5 Wedding Gift Etiquette Rules Guests Should Always Follow
Technically, technically, if you've been invited to a wedding, it's not mandatory that you give a gift. Of course, if you're reading this, you're probably not considering showing up empty-handed. You want to know what wedding gift etiquette says about what to give as a present, how much money you should spend on a wedding gift and when to deliver it. Weddings are huge milestones that deserve to be celebrated and you want to shower the couple with love to honor their big day. So, to help you be the best wedding guest ever, we're breaking down everything to know about proper etiquette for wedding gifts. Below, find five wedding gift tips all guests should follow. By sticking to these tried-and-true rules, you'll find the perfect present for the newlyweds without running into any accidental faux pas.
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Our Best Wedding Gift Etiquette Advice
While wedding gifts are not required, they're still appreciated and expected, especially if you're close to the couple. That begs the question: What is a proper gift for a wedding? Well, the answer actually depends on the occasion, but we're sharing some wedding gift etiquette to help you decide.
1. Use the Couple's Wedding Registry
This rule is wedding gift etiquette 101. When it comes to gifting, most guests will take all the help they can get—and that's exactly why you should take advantage of the couple's wedding registry. Browsing the internet for wedding gifts can feel overwhelming at first, especially if you're not sure exactly what the couple wants. And, while we've curated this roundup of great wedding gift ideas, every couple has different needs and preferences, which is why we recommend first and foremost checking their registry. The curated wish list will include plenty of wedding gift ideas at a variety of price ranges, giving you tons of flexibility when it comes to picking something you know they'll love without a doubt.
If you try shopping off-registry, you run the risk of getting the happy couple something they already have or something they don't need (or possibly don't have space for). Save yourself from potential shopping stress (and save the couple a return) by using all of the resources available to you. And good news! The registry isn't just for wedding gifts. You're encouraged to use it to find an engagement gift and wedding shower gift too.
2. Cash Is Completely Acceptable
Rest assured that giving money as a wedding gift is no longer taboo. In fact, it's becoming increasingly common for couples to actually register for cash funds and gift cards in addition to traditional wedding presents. Newlywed life is expensive—they'll appreciate your generosity as they save for a house, adopt a puppy or fly off to their dream honeymoon.
3. Check Their Wedding Website for Clues
The couple's registry isn't the sole digital resource for wedding gift inspiration, you can also find clues on their wedding website. Not only is their custom site a hub for all relevant wedding details, like the dress code and transportation logistics, but it may also include extra information about their registry picks. Plus, some couples use their website to share their love story, which can help spark great gift ideas for you. If they wrote that their first date was over Italian food, you might consider getting them a pasta maker or a gift card to their favorite local restaurant. You never know exactly what you'll find on a couple's wedding website, which is why we encourage guests to take a peek before deciding on a gift. (Psst: Here's how to find a couple's wedding website on The Knot.)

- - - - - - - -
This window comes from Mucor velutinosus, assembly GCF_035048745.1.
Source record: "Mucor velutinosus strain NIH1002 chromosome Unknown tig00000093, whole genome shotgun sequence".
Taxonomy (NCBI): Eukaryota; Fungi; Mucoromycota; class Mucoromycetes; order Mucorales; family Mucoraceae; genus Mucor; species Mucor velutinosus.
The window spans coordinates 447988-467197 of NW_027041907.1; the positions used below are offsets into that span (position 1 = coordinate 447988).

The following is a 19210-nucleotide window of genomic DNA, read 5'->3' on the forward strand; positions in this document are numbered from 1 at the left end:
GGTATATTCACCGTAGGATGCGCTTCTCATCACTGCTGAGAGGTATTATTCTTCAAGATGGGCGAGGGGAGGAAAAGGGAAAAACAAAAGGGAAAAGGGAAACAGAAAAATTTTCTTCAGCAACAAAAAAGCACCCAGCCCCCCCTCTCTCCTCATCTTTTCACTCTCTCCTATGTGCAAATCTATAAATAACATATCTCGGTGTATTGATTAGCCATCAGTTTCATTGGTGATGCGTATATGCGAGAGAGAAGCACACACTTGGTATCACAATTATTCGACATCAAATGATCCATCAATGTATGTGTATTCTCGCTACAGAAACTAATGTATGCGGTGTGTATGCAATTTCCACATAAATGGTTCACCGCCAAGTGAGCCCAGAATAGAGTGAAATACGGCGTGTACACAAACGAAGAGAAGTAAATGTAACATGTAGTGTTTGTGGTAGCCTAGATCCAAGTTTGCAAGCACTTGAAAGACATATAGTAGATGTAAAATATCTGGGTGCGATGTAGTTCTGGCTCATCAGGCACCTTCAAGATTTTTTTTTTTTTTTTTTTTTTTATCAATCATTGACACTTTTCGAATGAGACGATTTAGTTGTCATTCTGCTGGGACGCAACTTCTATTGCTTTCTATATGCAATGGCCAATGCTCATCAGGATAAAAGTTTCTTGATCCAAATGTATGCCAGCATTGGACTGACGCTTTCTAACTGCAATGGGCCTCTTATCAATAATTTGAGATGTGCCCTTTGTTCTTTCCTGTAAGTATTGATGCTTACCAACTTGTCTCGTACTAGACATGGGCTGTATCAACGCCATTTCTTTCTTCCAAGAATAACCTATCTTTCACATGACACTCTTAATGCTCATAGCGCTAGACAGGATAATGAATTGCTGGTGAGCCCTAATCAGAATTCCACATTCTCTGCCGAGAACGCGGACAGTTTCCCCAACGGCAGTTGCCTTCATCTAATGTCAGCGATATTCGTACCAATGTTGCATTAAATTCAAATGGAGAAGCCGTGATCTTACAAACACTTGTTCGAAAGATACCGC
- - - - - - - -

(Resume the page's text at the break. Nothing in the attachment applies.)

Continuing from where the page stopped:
4. Spend What You Can Comfortably Give
What does wedding gift etiquette say in terms of cost? Well, there's actually no magic number. According to our data, in 2021 and 2022, guests spent about $160 on a wedding gift*. This is $40 more than in 2019. Over half of the guests surveyed said the current economy did impact their total spending on a gift as well as their travel expenses. In the past, the "cover your plate" rule, which entailed that guests chose a wedding gift that cost about the same as their attendance at the reception, was considered proper. This isn't realistic for every guest, though, and assumes the couple is comfortable sharing that price. So, what does this all mean? Ultimately, you should spend what you're able to comfortably afford on a wedding gift.
Use your relationship as a guide—while you might want to spend more on a gift for your best friend, it's completely okay to spend a little less on someone you're not as close with, like a coworker or a distant relative. It's also perfectly fine to lower your budget if you're a member of the wedding party and, thus, will be spending more on things like the bach party and attire for the ceremony. Consider looking into gifts that fall between $50 and $200 and use your personal budget to find one that fits what you can reasonably afford.
5. Consider Chipping Into a Group Gift
When it comes to wedding gift etiquette, group gifts are acceptable—in fact, even encouraged. Couples will likely add a few big-ticket items to their wedding registry, which are perfect candidates for group gifts. If the to-be-weds registered for something that's out of range for just one person to afford, ask some other guests to go in on it with you. The couple will be touched by your generosity and you might even be able to save some money, depending on how big your group is. Just be sure that everyone who chips into the gift signs their name on the wedding card. This wedding gift etiquette rule is essential because it's the only way the couple will know exactly who to thank for it.
Wedding Gift Etiquette FAQ
We're not through with our advice yet! Find answers to your burning wedding gift etiquette questions below.
*Based on The Knot's 2022 Guest Study
Emily Rumsey contributed to this article.